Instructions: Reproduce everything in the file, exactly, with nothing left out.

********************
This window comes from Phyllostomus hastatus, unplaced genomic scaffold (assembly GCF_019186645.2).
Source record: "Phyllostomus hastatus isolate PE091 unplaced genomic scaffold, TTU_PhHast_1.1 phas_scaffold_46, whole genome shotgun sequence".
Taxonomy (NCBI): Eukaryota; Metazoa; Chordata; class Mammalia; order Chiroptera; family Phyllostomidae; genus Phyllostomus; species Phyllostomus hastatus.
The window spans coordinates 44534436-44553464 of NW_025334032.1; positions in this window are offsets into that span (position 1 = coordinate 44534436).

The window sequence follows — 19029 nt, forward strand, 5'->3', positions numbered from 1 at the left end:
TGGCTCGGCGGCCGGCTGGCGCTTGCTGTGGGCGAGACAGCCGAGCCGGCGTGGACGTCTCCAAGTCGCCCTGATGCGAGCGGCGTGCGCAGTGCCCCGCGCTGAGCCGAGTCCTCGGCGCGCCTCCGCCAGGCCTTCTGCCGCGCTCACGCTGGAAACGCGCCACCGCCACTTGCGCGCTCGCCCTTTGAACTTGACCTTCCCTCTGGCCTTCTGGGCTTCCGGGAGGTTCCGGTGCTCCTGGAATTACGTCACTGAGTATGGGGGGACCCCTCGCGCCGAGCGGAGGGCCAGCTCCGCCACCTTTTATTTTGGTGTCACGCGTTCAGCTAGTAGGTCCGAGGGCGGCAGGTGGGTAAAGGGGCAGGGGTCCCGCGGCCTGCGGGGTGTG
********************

This window comes from Phyllostomus hastatus, unplaced genomic scaffold (assembly GCF_019186645.2).
Source record: "Phyllostomus hastatus isolate PE091 unplaced genomic scaffold, TTU_PhHast_1.1 phas_scaffold_46, whole genome shotgun sequence".
Taxonomy (NCBI): Eukaryota; Metazoa; Chordata; class Mammalia; order Chiroptera; family Phyllostomidae; genus Phyllostomus; species Phyllostomus hastatus.
The window spans coordinates 44534436-44553464 of NW_025334032.1; positions in this window are offsets into that span (position 1 = coordinate 44534436).

The window sequence follows — 19029 nt, forward strand, 5'->3', positions numbered from 1 at the left end:
TGGCTCGGCGGCCGGCTGGCGCTTGCTGTGGGCGAGACAGCCGAGCCGGCGTGGACGTCTCCAAGTCGCCCTGATGCGAGCGGCGTGCGCAGTGCCCCGCGCTGAGCCGAGTCCTCGGCGCGCCTCCGCCAGGCCTTCTGCCGCGCTCACGCTGGAAACGCGCCACCGCCACTTGCGCGCTCGCCCTTTGAACTTGACCTTCCCTCTGGCCTTCTGGGCTTCCGGGAGGTTCCGGTGCTCCTGGAATTACGTCACTGAGTATGGGGGGACCCCTCGCGCCGAGCGGAGGGCCAGCTCCGCCACCTTTTATTTTGGTGTCACGCGTTCAGCTAGTAGGTCCGAGGGCGGCAGGTGGGTAAAGGGGCAGGGGTCCCGCGGCCTGCGGGGTGTG